This story is by Diane Kane and was part of our 2018 Summer Writing Contest. You can find all the writing contest stories here.
THE CENTER OF REDEMPTION
By Diane Kane
Oscar Cromouski was a man of means: mean spirited, mean tempered and mean mouthed. None of the residents at Apple Wild Senior Living liked him, except for Cora Mae Bowles.
“Cora, what on earth do you see in that poor excuse of a man?” Cora’s friend Lyla asked her.
Cora wrinkled her dainty nose and squinted her eyes. “I don’t know Lyla; he just has spunk.”
“Spunk! Huh.” Lyla huffed. “More like funk. He’s a funking jerk!”
Cora smiled at her uncouth friend. “He’s just a diamond in the rough, Lyla.”
“He’s more like a pile of dog crap in a plastic bag,” Lyla philosophized. “You can’t see what’s inside, but you know from the smell that it ain’t pretty.”
“I believe he can be redeemed,” Cora said with affirmation.
Cora was a woman of faith. She believed that there was good in everyone, including Oscar Cromouski.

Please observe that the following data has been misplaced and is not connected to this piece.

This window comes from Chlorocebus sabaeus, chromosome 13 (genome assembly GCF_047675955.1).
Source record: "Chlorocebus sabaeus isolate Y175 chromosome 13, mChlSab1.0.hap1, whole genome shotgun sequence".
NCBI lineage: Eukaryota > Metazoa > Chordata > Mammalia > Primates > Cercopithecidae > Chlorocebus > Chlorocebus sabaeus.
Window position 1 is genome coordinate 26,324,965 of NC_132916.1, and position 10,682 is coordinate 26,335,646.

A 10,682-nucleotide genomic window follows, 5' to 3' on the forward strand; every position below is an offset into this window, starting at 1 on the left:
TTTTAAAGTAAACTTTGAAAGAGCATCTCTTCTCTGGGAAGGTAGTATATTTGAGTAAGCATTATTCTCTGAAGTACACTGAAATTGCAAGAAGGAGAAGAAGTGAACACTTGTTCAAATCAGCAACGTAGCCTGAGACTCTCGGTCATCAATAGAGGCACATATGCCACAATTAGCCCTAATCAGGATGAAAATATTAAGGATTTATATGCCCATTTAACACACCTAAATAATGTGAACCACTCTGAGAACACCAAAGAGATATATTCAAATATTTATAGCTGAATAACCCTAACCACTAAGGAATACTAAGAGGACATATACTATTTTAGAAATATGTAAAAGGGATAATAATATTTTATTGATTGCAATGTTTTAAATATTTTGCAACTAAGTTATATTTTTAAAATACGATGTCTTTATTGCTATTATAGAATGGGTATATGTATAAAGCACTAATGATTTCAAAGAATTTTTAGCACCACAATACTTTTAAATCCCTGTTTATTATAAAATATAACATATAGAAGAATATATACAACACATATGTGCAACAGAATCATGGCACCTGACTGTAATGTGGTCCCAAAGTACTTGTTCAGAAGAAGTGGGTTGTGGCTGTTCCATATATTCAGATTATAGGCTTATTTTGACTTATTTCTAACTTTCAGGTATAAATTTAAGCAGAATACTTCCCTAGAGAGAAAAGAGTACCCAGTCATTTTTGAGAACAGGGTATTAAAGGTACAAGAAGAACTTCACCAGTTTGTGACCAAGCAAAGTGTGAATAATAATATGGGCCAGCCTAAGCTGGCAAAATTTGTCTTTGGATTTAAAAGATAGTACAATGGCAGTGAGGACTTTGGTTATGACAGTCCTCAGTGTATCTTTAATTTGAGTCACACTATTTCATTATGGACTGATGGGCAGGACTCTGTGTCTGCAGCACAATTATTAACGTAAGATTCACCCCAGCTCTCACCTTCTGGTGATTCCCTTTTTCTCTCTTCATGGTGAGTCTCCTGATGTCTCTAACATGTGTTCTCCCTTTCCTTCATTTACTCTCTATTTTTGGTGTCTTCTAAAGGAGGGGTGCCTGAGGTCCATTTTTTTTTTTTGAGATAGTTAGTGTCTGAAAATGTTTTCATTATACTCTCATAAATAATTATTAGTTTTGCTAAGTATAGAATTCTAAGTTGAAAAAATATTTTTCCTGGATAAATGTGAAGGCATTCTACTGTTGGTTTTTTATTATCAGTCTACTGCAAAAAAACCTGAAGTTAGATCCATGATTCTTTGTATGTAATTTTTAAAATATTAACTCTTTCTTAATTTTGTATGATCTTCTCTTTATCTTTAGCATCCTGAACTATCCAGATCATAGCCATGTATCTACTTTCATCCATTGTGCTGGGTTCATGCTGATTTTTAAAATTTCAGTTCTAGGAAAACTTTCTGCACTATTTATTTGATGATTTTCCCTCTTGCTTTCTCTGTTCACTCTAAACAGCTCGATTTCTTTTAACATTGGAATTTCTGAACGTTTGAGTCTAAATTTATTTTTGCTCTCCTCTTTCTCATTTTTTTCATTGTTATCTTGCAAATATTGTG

Oscar had moved into Apple Wild in late autumn. No one was supposed to know that he was a hardship case. Cora happened to be in the office making copies of the bingo sheets when she overheard the manager on the phone with Social Services.
“Yeah, I have an empty unit for an emergency relocation,” the property manager said into the phone. “Old Barney Cox just took a ride on the magic bus. I can have the place ready in two weeks.”
Cora never told anyone what she had heard, not even her best friend, Lyla.
Two weeks later, when Oscar moved in, Cora baked zucchini bread, without nuts just in case Oscar was allergic. Lyla picked a bouquet of flowers from the community garden, and they both went to Oscar’s door.